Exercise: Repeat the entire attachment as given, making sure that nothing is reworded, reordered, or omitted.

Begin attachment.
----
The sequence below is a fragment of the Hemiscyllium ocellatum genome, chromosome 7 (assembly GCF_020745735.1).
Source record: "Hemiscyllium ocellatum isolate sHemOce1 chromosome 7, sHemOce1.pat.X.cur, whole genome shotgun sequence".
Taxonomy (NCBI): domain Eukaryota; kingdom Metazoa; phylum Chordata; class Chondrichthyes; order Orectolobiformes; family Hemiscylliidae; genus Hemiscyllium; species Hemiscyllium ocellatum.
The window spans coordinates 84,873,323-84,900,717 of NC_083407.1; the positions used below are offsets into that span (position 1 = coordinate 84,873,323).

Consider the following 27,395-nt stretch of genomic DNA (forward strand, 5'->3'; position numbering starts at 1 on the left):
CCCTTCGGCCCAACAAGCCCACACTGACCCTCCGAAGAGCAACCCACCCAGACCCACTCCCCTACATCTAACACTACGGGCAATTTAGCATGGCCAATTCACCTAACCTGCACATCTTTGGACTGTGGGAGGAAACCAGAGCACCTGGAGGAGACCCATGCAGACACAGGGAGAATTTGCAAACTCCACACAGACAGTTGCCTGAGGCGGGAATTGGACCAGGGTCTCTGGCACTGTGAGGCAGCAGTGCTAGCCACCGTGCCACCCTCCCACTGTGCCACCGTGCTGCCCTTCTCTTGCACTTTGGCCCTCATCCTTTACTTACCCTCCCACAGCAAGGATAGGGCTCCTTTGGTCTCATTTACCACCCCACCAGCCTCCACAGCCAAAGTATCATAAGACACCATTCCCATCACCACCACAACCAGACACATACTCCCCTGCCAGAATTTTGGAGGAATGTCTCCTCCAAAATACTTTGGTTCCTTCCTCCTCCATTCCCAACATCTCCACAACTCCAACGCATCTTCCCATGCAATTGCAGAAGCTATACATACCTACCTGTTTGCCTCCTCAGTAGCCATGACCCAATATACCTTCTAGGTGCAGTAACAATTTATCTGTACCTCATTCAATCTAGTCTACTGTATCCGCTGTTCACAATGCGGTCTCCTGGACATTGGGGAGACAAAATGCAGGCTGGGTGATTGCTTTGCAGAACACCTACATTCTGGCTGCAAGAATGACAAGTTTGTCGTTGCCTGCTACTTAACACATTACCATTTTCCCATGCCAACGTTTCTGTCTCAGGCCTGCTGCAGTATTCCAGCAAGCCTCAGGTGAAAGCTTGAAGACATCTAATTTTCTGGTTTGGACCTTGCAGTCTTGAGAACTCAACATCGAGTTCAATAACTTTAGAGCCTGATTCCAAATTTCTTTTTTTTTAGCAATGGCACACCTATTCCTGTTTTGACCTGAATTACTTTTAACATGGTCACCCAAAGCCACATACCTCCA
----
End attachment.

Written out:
The sequence below is a fragment of the Hemiscyllium ocellatum genome, chromosome 7 (assembly GCF_020745735.1).
Source record: "Hemiscyllium ocellatum isolate sHemOce1 chromosome 7, sHemOce1.pat.X.cur, whole genome shotgun sequence".
Taxonomy (NCBI): domain Eukaryota; kingdom Metazoa; phylum Chordata; class Chondrichthyes; order Orectolobiformes; family Hemiscylliidae; genus Hemiscyllium; species Hemiscyllium ocellatum.
The window spans coordinates 84,873,323-84,900,717 of NC_083407.1; the positions used below are offsets into that span (position 1 = coordinate 84,873,323).

Consider the following 27,395-nt stretch of genomic DNA (forward strand, 5'->3'; position numbering starts at 1 on the left):
CCCTTCGGCCCAACAAGCCCACACTGACCCTCCGAAGAGCAACCCACCCAGACCCACTCCCCTACATCTAACACTACGGGCAATTTAGCATGGCCAATTCACCTAACCTGCACATCTTTGGACTGTGGGAGGAAACCAGAGCACCTGGAGGAGACCCATGCAGACACAGGGAGAATTTGCAAACTCCACACAGACAGTTGCCTGAGGCGGGAATTGGACCAGGGTCTCTGGCACTGTGAGGCAGCAGTGCTAGCCACCGTGCCACCCTCCCACTGTGCCACCGTGCTGCCCTTCTCTTGCACTTTGGCCCTCATCCTTTACTTACCCTCCCACAGCAAGGATAGGGCTCCTTTGGTCTCATTTACCACCCCACCAGCCTCCACAGCCAAAGTATCATAAGACACCATTCCCATCACCACCACAACCAGACACATACTCCCCTGCCAGAATTTTGGAGGAATGTCTCCTCCAAAATACTTTGGTTCCTTCCTCCTCCATTCCCAACATCTCCACAACTCCAACGCATCTTCCCATGCAATTGCAGAAGCTATACATACCTACCTGTTTGCCTCCTCAGTAGCCATGACCCAATATACCTTCTAGGTGCAGTAACAATTTATCTGTACCTCATTCAATCTAGTCTACTGTATCCGCTGTTCACAATGCGGTCTCCTGGACATTGGGGAGACAAAATGCAGGCTGGGTGATTGCTTTGCAGAACACCTACATTCTGGCTGCAAGAATGACAAGTTTGTCGTTGCCTGCTACTTAACACATTACCATTTTCCCATGCCAACGTTTCTGTCTCAGGCCTGCTGCAGTATTCCAGCAAGCCTCAGGTGAAAGCTTGAAGACATCTAATTTTCTGGTTTGGACCTTGCAGTCTTGAGAACTCAACATCGAGTTCAATAACTTTAGAGCCTGATTCCAAATTTCTTTTTTTTTAGCAATGGCACACCTATTCCTGTTTTGACCTGAATTACTTTTAACATGGTCACCCAAAGCCACATACCTCCA